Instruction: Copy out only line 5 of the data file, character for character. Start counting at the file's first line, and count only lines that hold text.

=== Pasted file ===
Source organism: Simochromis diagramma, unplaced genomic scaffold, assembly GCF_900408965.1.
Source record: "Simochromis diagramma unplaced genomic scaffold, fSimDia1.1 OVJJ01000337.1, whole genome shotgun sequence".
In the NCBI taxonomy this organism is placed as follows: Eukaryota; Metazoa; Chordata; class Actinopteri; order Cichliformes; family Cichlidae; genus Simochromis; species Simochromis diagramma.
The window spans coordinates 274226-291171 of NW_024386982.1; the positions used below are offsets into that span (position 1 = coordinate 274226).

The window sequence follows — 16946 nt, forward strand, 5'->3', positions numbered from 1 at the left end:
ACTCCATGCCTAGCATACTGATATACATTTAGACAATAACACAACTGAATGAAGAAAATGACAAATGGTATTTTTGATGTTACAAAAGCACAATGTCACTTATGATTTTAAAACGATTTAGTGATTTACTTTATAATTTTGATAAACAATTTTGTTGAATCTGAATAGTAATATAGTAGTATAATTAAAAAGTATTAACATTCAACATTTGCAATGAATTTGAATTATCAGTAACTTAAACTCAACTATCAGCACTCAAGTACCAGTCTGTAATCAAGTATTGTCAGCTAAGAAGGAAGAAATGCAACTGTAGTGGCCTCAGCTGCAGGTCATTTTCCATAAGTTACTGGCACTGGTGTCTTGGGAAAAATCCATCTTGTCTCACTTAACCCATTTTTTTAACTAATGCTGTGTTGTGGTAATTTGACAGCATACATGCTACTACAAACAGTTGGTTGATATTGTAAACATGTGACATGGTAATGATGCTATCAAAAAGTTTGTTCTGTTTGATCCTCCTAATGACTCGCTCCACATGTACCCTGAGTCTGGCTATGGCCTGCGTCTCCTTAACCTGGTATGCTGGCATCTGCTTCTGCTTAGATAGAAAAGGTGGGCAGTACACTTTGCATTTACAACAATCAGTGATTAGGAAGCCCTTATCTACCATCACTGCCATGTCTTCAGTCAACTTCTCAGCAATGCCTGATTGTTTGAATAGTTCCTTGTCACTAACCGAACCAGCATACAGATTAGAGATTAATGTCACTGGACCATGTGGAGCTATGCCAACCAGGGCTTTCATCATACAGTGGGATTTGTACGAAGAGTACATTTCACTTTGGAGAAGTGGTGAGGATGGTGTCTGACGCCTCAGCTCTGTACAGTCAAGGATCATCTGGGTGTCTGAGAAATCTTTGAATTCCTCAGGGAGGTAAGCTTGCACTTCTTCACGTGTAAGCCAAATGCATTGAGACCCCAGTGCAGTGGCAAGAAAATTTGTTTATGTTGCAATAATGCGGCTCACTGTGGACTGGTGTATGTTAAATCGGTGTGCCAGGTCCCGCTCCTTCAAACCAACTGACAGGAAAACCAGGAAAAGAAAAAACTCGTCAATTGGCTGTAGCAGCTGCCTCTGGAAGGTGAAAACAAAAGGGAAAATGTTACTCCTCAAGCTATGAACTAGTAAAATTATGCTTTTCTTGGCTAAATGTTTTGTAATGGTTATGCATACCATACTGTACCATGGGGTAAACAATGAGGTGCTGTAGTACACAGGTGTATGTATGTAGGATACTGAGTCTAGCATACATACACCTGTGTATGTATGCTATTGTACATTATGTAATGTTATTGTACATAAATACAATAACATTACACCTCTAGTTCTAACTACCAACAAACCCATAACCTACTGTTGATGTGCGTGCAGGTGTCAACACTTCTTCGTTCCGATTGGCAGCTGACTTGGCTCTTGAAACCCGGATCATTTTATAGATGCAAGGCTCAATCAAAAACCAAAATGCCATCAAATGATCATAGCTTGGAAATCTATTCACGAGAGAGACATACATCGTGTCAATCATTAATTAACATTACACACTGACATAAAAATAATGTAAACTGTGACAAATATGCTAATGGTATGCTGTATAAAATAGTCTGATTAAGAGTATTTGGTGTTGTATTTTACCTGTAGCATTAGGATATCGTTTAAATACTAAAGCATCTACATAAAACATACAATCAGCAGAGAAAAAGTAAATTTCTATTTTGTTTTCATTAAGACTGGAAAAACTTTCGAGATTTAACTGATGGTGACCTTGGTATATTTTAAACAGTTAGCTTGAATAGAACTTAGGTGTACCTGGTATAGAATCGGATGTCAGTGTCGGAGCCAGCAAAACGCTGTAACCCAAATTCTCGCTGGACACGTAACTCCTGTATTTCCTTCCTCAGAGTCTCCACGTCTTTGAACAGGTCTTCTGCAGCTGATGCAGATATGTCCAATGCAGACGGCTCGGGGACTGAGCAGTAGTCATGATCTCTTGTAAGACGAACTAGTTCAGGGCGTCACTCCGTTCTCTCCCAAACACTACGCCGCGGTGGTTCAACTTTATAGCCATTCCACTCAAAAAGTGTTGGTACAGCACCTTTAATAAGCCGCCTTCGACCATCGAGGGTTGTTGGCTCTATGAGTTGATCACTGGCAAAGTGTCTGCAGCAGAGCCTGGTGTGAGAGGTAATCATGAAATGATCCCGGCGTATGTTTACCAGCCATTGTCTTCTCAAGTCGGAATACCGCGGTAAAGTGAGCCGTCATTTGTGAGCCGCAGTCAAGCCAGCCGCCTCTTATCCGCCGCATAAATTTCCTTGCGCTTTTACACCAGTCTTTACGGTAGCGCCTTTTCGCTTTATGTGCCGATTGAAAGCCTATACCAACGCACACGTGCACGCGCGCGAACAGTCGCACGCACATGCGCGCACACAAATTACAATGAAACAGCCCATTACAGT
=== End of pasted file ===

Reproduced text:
The window sequence follows — 16946 nt, forward strand, 5'->3', positions numbered from 1 at the left end: